Two contrasting bridges received accolades recently at the ICE in the Historic Bridge Awards 1999.
ICE's President Professor George Fleming presented the prizes for work on historic bridges which range in function from lightly trafficked historic monuments to hard working essential elements of Britain's road, rail, waterway and aqueduct infrastructure.
The object of the scheme, run by the ICE's Panel for Historical Engineering Works, is 'to recognise and encourage excellence and innovation' in bridge repair, renovation and reconstruction.
Awards were presented to Town Bridge in Norwich and Iron Bridge in Stratfield Saye, Hampshire.
Commendations went to Chainbridge in Usk, Underbridge in Irlam, Horkstow Suspension Bridge in North Linconshire, Radcot Bridge in Oxfordshire and River Lune Bridge at Thirlmere Aqueduct.
Sponsors of the Awards are British Waterways, CSS, English Heritage, Railtrack and PHEW.
The judging panel chaired by Professor Roland Paxton, chair of Panel for Historic Engineering Works, included Terry Girdler, chief structural engineer for English Heritage, Andrew Leadbeater, former chair of CSS Bridges Group and NCE editor emeritus Mike Winney.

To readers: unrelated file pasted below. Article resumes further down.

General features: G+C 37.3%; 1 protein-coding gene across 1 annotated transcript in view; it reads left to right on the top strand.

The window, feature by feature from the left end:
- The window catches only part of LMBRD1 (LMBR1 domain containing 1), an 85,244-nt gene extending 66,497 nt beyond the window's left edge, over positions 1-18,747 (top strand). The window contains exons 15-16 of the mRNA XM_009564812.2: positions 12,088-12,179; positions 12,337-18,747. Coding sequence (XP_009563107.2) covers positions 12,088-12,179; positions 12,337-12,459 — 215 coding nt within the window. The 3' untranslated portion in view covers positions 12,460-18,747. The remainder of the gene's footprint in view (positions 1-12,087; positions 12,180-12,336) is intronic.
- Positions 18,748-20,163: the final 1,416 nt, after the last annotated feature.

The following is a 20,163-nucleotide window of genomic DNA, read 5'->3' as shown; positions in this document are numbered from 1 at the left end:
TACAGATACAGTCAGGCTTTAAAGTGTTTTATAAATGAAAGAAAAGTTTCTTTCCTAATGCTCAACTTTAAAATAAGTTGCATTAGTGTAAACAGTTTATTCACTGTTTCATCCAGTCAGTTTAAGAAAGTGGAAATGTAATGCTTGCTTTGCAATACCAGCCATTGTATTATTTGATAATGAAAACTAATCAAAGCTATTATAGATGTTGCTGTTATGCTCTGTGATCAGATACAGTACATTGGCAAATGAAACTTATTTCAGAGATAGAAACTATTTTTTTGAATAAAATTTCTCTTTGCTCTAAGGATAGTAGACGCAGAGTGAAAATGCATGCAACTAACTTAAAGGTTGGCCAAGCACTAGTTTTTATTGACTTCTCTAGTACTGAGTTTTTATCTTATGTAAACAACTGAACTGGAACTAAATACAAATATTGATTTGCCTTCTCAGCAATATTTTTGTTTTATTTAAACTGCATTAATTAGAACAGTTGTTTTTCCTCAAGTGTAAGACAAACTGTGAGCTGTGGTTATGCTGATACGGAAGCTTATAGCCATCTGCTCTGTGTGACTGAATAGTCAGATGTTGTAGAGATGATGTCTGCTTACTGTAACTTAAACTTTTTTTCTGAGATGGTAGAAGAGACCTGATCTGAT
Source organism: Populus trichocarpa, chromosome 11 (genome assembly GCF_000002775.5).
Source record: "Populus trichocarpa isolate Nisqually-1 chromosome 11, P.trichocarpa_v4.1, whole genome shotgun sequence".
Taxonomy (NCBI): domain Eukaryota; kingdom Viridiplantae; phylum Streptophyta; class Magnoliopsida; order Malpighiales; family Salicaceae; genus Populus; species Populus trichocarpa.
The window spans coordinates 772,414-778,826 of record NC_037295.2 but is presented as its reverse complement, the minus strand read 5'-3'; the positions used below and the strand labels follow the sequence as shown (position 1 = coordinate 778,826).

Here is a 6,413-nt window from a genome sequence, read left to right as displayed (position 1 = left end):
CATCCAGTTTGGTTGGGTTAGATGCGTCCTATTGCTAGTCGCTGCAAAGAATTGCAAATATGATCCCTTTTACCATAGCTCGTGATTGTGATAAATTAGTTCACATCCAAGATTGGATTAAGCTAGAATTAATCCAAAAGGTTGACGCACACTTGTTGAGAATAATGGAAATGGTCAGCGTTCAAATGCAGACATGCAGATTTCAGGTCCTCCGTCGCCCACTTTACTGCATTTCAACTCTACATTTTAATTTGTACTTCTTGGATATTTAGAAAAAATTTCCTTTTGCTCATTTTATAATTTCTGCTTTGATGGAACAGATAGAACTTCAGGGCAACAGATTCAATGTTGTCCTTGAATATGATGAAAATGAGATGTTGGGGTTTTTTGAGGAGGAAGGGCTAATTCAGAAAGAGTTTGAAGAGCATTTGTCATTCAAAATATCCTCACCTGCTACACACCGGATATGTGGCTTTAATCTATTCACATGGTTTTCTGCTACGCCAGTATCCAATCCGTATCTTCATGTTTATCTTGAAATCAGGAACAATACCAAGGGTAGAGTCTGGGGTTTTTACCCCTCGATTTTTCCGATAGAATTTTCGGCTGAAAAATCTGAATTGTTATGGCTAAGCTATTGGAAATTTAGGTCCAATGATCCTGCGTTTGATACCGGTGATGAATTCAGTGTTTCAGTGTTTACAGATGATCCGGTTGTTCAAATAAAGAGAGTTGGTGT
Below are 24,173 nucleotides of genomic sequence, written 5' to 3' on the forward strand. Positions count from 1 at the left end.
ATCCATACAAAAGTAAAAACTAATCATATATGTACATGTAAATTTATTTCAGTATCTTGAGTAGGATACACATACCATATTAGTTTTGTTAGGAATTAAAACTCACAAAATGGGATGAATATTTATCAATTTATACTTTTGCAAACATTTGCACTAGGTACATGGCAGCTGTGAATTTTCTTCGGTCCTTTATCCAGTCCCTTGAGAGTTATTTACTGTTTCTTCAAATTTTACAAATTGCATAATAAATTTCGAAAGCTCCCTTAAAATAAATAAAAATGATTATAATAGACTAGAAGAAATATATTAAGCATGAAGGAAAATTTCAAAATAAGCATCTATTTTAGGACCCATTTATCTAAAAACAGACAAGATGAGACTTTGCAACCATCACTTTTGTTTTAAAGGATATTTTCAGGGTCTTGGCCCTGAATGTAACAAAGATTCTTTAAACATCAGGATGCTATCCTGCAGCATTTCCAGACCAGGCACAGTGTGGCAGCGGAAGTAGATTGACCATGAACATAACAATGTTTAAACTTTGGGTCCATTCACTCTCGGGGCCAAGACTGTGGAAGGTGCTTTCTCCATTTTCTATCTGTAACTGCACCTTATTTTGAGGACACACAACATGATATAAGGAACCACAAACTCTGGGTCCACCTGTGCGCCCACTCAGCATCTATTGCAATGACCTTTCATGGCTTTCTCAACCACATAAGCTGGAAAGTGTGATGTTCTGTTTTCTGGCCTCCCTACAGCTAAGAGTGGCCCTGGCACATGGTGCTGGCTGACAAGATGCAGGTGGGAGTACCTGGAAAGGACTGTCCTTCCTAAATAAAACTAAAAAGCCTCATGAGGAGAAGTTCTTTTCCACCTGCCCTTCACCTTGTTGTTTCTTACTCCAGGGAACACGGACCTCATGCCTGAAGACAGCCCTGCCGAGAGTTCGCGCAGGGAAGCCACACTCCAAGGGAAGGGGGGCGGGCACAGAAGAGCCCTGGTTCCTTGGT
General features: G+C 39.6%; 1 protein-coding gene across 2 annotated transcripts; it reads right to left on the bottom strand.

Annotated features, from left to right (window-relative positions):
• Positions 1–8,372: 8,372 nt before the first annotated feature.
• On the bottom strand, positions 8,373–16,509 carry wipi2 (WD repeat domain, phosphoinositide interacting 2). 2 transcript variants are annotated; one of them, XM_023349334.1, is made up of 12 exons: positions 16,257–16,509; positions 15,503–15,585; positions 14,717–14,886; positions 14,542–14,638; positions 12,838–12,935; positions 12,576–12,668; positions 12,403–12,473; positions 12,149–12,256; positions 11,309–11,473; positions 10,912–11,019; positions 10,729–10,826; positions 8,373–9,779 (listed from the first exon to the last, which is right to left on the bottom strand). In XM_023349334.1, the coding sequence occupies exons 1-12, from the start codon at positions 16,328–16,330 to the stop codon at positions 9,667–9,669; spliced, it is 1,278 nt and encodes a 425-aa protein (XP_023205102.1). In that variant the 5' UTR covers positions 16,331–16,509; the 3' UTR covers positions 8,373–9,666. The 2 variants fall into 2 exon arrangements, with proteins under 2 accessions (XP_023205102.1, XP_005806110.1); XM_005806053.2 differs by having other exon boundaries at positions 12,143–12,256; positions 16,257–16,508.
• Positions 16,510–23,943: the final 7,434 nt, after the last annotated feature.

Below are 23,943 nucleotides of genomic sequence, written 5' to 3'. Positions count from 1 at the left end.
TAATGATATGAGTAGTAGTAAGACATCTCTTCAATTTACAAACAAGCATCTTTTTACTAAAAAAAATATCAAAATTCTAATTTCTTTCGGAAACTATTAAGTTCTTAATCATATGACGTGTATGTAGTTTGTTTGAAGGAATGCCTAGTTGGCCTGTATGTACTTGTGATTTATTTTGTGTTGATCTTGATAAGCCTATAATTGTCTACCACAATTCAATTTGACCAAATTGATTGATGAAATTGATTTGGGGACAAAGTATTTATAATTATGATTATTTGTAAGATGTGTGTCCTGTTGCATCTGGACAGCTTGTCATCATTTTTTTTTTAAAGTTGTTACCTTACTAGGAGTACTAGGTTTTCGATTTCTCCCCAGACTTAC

AWARD: Town Bridge, Northwich
The judges were particularly impressed with this joint winner because the integrity of this elegant and hardworking bridge was not compromised during the major restoration work.
Town Bridge failed its 40t highway loading when Parkman assessed it in 1993. A comprehensive refurbishment followed. The ú1.3M contract let in February 1998 to Kvaerner Construction was jointly funded by British Waterways and Cheshire County Council. Splitting the 300t superstructure from the 200t of pontoon and substructure, the contractor brought in Europe's largest mobile crane to lift the bridge onto an adjacent plot of land where a comprehensive refurbishment was carried out.
AWARD: The Iron Bridge, Stratfield Saye, Hampshire
This meticulous restoration from a state of dereliction delighted the judges. Intrinsic value has been placed before cost and effort by all those involved in the superb restoration following near collapse of the 197 year old Iron Bridge on the Wellington Estate.
Restoration of the 40ft span structure involved careful dismantling of almost the entire southern section. Attention to detail throughout the ú300,000 ($480,000) project enabled the timber decked bridge to be reinstated using most of the original materials and to function almost exactly as it did when built nearly two centuries ago.